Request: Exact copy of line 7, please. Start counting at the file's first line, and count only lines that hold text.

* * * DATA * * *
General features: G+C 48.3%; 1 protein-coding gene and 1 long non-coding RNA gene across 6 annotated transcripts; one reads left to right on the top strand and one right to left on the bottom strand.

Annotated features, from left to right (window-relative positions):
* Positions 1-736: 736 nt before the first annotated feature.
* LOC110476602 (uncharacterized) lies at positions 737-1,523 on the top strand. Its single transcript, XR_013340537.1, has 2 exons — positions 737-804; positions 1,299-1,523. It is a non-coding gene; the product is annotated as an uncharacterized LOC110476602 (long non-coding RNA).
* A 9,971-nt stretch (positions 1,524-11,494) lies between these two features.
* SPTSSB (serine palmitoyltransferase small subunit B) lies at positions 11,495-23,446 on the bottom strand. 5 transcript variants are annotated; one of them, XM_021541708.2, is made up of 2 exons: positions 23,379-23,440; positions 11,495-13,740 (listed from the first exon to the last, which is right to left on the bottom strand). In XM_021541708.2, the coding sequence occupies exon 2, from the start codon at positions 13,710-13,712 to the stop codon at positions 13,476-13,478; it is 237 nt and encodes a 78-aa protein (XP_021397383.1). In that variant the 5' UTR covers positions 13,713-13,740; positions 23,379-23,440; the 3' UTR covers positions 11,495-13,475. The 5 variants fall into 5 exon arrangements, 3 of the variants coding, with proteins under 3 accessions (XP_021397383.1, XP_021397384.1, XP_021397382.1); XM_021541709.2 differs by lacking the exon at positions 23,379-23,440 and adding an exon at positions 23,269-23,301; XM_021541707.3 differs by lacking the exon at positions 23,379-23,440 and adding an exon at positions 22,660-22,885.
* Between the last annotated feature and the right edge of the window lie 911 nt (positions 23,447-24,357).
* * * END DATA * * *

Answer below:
* Between the last annotated feature and the right edge of the window lie 911 nt (positions 23,447-24,357).